This covers you against lawsuits for bodily injury or property damage (other than professional or motor vehicle related liability) that you or family members cause to other people.
It also pays for damage caused by your pets. So, if your son, daughter or dog accidentally ruins your neighbor's expensive rug, you are covered.
However, if they destroy your rug, you are not covered.
The liability portion of your policy pays for both the cost of defending you in court and any court awards - up to the limit of your policy.
You are also covered not just in your home, but anywhere in the world.
Liability limits generally start at about $100,000. However, experts recommend that you purchase at least $300,000 worth of protection.
Some people feel more comfortable with even more coverage. You can purchase an umbrella or excess liability policy which provides broader coverage,
including claims against you for libel and slander, as well as higher liability limits. Generally, umbrella policies cost between $200 to $350 for $1 million of additional liability protection.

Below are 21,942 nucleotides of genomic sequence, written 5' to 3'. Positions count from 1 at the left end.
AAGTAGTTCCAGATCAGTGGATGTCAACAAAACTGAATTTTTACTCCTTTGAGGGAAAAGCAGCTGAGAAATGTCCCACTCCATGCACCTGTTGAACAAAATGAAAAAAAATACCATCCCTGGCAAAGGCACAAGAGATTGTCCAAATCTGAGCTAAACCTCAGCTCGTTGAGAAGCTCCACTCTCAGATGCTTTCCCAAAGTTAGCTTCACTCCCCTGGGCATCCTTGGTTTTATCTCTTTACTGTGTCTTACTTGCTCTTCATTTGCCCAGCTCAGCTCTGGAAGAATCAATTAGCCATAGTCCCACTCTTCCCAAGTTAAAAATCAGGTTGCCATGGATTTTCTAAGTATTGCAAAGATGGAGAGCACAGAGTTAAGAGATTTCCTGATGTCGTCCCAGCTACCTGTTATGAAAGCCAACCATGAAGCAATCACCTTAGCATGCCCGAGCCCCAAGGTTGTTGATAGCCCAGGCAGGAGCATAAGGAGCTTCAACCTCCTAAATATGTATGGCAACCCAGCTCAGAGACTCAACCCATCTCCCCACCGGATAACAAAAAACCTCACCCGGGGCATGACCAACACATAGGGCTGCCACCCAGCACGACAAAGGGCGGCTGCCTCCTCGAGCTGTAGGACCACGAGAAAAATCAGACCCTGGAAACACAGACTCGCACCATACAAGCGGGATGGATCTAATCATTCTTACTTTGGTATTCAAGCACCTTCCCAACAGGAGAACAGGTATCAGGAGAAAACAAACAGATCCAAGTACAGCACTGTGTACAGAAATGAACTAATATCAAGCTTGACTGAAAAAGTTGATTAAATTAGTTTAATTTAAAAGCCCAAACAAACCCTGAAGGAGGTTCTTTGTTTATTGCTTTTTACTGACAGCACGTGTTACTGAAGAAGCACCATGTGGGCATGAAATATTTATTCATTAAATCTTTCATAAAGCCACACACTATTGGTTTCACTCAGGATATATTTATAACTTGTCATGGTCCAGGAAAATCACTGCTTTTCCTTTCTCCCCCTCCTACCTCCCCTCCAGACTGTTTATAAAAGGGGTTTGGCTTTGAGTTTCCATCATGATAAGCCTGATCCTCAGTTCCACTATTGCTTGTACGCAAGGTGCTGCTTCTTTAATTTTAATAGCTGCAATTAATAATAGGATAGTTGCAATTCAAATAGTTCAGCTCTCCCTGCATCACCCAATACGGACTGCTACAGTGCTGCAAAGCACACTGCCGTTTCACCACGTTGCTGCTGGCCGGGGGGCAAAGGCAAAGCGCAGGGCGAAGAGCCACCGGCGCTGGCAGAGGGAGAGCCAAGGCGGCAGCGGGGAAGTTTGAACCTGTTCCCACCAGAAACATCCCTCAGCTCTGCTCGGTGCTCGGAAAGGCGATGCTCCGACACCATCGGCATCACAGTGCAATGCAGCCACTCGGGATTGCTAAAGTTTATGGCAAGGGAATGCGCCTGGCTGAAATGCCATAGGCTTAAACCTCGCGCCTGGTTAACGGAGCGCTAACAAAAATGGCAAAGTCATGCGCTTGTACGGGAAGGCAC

Your policy also provides no-fault medical coverage.
In the event a friend or neighbor is injured in your home, he or she can simply submit medical bills to your insurance company.
This way, expenses are paid without their filing a liability claim against you.
You can generally get $1,000 to $5,000 worth of this coverage.
It does not, however, pay the medical bills for your family or your pet.
4. Additional living expenses.
This pays the additional costs of living away from home if you can't live there due to damage from a fire, storm or other insured disaster.
It covers hotel bills, restaurant meals and other living expenses incurred while your home is being rebuilt.
Coverage for additional living expenses differs from company to company.
Many policies provide coverage for about 20% of the insurance on your house.
You can increase this coverage, however, for an additional premium.